One of these cables was 99 cents. One's been lying around for 12 years. One was $9 plus shipping. Does it make a difference?
Does it really matter what cables you use? Do you have a box of old cables in the garage? I do. When I need something, I'll dig down into that box and pull out the closest alternative. It may not be the "Mr. Right" of cables but sometimes I just want the "Mr. Right Now" of cables. I decided to line up four cables and see how they're built and how they perform.
I specifically decided not to use a signal meter to do my tests. I want to judge these bad boys on the only thing that matters... real world performance. I'm going to make them do what they're supposed to do: pass a satellite signal. I'm going to test each one for a minimum of 2 hours to see what they do. I want to know if it's worth it to get new cables whenever I need them, and I want to know if it's worth calling my friends at Solid Signal every time I need a new cable.
Here's the testing regimen: Each cable will be connected to a DIRECTV SWS-2 splitter on one side and to an HR24-500 on the other. I'm going to test multi-room viewing, playback, on demand downloads, everything I can think of. These are going to be indoor tests in a residence, so I don't need weatherized cable or anything like that. So, let's meet the contenders.
Cable #1 is the "6 ft. Coaxial Cable with Twist-On Connectors" by Uninex. I bought it for 99 cents at a store called, fittingly, 99¢ Only. It says on the packaging it is good for "Satellite Services to TV." We'll see.
Looking at this cable, it's pretty pathetic. The connection looks and feels like the cheap metal used in toys you get out of the gumball machine in the front of the supermarket. There's a molded shroud around the cable that doesn't quite look like it's on straight. The whole cable feels weak and wimpy. But will it perform?
Cable #2 was provided to me by a cable TV installer in the spring of 2000. He didn't charge me for it. It's got a solid feel to it and the connector is stamped "PPC RG6U OO". It's hard to be sure but I think it's outdoor rated RG6 cable. The cable is nice and stiff and the connector is firm. I haven't used it since I got satellite because the satellite installer said that only cables with compression connectors would work. This is a classic hex crimp connector but it looks really great. After 11 years it isn't falling apart at all.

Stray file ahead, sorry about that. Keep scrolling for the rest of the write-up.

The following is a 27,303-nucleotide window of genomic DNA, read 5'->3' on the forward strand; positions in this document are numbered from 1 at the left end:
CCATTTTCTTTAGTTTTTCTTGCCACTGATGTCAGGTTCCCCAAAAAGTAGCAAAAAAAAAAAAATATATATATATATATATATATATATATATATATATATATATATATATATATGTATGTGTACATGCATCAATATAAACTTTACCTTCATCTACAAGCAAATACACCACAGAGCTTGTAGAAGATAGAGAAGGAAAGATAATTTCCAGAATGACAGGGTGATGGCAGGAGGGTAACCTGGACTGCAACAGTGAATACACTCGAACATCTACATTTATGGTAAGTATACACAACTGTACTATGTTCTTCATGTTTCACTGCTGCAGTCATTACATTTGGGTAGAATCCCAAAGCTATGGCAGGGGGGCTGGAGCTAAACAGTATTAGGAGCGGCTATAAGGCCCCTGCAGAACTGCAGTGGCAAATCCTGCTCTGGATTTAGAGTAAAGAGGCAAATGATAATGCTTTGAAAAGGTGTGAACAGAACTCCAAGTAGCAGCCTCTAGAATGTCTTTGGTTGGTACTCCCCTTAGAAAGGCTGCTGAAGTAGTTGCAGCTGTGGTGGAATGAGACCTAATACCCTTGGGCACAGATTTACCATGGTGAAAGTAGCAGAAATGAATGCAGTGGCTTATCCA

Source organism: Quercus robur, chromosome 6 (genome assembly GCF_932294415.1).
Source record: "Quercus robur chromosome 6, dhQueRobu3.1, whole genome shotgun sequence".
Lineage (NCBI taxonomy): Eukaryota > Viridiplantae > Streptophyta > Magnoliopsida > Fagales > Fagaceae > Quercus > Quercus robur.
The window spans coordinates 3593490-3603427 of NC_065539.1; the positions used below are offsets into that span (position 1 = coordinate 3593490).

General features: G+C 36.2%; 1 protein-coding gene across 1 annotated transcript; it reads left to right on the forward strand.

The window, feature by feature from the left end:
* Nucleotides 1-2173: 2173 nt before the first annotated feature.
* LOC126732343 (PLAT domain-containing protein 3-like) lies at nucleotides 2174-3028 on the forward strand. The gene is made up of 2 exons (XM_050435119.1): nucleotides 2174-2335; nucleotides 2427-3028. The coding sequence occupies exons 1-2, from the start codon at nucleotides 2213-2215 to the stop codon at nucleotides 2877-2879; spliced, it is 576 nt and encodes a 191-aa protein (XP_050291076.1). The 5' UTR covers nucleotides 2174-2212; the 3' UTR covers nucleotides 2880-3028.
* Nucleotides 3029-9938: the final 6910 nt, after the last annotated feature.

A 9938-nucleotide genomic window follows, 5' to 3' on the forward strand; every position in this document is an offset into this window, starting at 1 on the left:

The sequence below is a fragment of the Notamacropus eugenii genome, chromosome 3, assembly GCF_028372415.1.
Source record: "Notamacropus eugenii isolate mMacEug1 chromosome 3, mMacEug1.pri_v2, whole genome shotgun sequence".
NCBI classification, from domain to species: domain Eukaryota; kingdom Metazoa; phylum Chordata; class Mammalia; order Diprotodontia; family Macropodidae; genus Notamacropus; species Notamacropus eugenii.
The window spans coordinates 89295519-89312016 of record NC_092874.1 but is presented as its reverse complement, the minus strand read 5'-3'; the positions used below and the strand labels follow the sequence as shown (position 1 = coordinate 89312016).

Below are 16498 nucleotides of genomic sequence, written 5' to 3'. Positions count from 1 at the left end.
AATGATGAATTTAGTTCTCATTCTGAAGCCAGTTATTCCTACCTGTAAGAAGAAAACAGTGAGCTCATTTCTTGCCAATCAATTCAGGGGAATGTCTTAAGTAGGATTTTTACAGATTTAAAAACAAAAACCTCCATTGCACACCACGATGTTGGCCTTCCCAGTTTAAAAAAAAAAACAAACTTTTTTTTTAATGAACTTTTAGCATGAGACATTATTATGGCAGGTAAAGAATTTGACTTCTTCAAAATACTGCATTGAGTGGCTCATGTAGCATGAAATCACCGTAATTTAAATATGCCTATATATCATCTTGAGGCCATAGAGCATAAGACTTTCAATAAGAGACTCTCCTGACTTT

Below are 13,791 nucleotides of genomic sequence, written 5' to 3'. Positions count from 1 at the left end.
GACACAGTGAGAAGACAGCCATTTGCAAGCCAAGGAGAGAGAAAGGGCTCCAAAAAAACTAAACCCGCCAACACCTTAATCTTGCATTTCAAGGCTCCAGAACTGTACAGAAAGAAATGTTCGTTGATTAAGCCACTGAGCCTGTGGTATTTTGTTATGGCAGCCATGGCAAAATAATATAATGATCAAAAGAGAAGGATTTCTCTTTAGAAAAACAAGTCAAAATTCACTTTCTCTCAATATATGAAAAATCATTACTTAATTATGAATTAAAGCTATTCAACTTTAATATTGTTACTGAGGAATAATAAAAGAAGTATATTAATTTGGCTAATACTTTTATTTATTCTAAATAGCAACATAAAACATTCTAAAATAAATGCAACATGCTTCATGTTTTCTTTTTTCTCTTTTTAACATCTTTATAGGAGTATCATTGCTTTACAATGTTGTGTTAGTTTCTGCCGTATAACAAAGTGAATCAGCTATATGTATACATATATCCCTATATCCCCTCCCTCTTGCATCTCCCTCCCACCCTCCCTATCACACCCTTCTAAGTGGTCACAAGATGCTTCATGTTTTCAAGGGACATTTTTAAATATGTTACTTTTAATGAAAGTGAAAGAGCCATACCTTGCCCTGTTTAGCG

Cable #3 is the Philips SWV2172H/17 RG6 coaxial cable. It was $3.99 from Lowes. I bought it about 3 years ago because it's all I could get in an emergency. It's clean and firm with a molded shroud that has a good strain relief on the end of it.
The thing that gets me about this cable is the gold colored ends. You know for $4 you're not getting a lot of gold there. Not that it matters, since gold connectors are one of the biggest crocks there are. They may have made a difference to your record player in 1986 -- and I'm not saying they did -- but they are not going to do anything to help satellite reception. Not only that, I'm pretty sure there isn't really any gold. The color is wrong. It's more likely that this cable was dipped in a little yellow lacquer, which probably hurts its performance if it does anything at all.
Cable #4 is a quad shielded custom RG6 Solid-Signal-branded cable made for me by my friends up at corporate headquarters in Novi, MI. This thing is a beast. It's got a firm cable that resists bending, a nice thick copper wire sticking out a decent distance, and a compression connector that looks strong enough to hold up a freeway footing. This is the King Kong of cables, the monster truck-meets-Rambo of cables. This is the stuff they use in professional installations. If you want to run satellite line through a nuclear core, this is probably the stuff you would use.*
*Please don't go into a nuclear core for any reason and even if you do, I'm exaggerating for effect. Don't put satellite line in there.
In the next week, each one of these cables is going to have the opportunity to show what it's made of. I'll get the good, the bad, and the indifferent. If there's a reason to use a $9 cable, I'll see it. On the other hand, the $1 cable from the el cheapo store might just save the day!
For part 2 of this article, click here. For part 3, click here. For part 4, click here. For part 5, click here.